Redundancy:  The ability of a system to keep functioning normally in the event of a component failure, by having backup components that perform duplicate functions.

Spare:  kept in reserve especially for emergency use; "a reserve supply of food"; "a second spinnaker pole”; "spare parts."

Repair:restore by replacing a part or putting together what is torn or broken.

What you will need

This is a list from my boat Surprise, a Schumacher 46, and includes items we considered important for the Pacific Cup and for a two year cruise in the South Pacific.  Smaller boats will have a much shorter list.

Tools:

  • Rig severing tools
  • Socket set
  • Allen keys
  • Wrenches: metric and SAE
  • Screwdrivers: 4 Phillips, 4 flat
  • Vice grips (3),
  • Wire cutters
  • Pliers: regular, channel, needle nose;
  • Crescent wrenches (3)
  • Hot knife
  • Hammer
  • Crimper/stripper
  • Hacksaw and spare blades
  • Multi-meter
  • Jumper wires
  • Soldering iron/torch/knife
  • Drill and bits
  • Banding tools and material
  • Line splicing tools
  • LED headlamp

Supplies:

  • Batteries for whatever uses batteries
  • Wire ties: small and large
  • Engine oil.
  • Shackles
  • Cotter keys and rings
  • Dielectric silicone
  • Fuses
  • Line: assorted sizes/lengths of Dynema core
  • Chafe material for after guy and anchor rode
  • Wire and connectors
  • 3M 5200 Fast Cure
  • Duct tape, Electrical tape, Blue tape, rigging tape
  • Batten material
  • Lubricants: Boshield, Tuff Gel, McLube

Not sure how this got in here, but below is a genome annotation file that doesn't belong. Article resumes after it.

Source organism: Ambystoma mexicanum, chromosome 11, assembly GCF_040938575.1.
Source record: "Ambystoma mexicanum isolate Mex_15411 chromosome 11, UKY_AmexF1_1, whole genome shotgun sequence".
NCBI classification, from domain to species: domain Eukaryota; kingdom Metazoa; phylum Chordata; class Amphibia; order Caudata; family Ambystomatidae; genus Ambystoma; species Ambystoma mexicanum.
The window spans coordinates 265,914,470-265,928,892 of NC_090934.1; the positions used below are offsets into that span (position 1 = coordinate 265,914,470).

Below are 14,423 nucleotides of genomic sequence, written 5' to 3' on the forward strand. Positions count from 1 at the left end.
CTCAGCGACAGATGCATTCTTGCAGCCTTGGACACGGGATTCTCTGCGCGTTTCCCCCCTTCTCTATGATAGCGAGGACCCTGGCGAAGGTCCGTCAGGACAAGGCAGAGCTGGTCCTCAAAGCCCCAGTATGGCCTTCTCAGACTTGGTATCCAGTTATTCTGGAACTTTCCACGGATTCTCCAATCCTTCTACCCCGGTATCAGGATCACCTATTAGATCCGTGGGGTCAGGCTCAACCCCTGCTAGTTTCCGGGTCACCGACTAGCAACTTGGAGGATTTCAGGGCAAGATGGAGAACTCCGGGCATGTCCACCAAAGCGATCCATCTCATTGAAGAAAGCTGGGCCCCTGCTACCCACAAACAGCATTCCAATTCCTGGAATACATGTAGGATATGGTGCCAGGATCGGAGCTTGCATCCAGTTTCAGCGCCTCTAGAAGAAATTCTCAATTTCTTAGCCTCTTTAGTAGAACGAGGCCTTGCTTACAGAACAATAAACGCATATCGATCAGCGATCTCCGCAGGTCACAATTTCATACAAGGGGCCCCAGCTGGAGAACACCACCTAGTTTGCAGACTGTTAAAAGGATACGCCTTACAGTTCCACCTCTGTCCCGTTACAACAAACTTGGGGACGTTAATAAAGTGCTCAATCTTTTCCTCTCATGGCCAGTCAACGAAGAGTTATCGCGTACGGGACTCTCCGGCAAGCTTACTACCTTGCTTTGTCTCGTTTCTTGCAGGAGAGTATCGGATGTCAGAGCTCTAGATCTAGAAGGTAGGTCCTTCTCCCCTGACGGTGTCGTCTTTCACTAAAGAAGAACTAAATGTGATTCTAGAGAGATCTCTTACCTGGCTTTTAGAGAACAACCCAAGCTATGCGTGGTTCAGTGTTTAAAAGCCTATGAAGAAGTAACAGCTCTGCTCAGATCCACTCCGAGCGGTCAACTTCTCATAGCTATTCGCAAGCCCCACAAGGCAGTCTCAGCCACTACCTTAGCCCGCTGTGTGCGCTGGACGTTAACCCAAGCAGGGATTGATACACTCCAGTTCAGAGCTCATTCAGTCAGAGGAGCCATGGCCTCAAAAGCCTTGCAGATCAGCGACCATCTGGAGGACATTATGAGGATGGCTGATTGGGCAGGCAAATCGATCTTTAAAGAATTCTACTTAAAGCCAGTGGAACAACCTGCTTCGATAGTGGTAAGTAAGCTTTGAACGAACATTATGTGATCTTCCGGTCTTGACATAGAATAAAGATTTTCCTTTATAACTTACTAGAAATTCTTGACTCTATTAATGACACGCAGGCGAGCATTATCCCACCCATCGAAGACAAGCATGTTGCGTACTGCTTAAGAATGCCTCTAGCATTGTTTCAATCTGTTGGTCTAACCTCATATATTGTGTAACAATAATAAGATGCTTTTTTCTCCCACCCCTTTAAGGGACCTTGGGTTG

• Small can of acetone
  • West epoxy kit
  • Hose clamps; assorted sizes
  • Spinnaker pole splint sections

(Make a list of what you bring and tape it to the top of the box; it will save a lot of time and frustration)

Spare Parts:

Pumps

  • Parmax spares – water, bilge, shower, washdown,
    • 30617-1000 diaphragm kit
    • 30613-1001  valve kit
    • 37121-0010       Switch kit
  • Edson – bilge pump Check valves & Diaphragm
  • Henderson – head 2ea. Mk 5 Service kits
  • Lavac – head Lid seals; Bowl gaskets

Belts

  •  PTO Belts #9290
  • 9455 Engine
  • refrigeration

Racor fuel:

large filters

small filters

Yanmar

Impeller

Seal for RWP

Fuel filter, Yanmar

Oil Filters

O-Rings for raw water pump

Dipstick O-ring

Sea Frost: Zincs (3)

Bulbs:

2ea 20W Halogen

2ea  5W Halogen – Reading lights

1ea 5 W Halogen 365510

2ea Aqua Signal 268359 – Masthead/navigation lights

2ea Aqua Signal 174466 – Mast/motoring light

1ea Aqua Signal 268383 – Foredeck light

1ea LED night light bulb.

Anchor shackle

B&G MHU cups and feather

Speedo kit

Autopilot rudder reference unit

Sail Repair

See Sally Honey’s article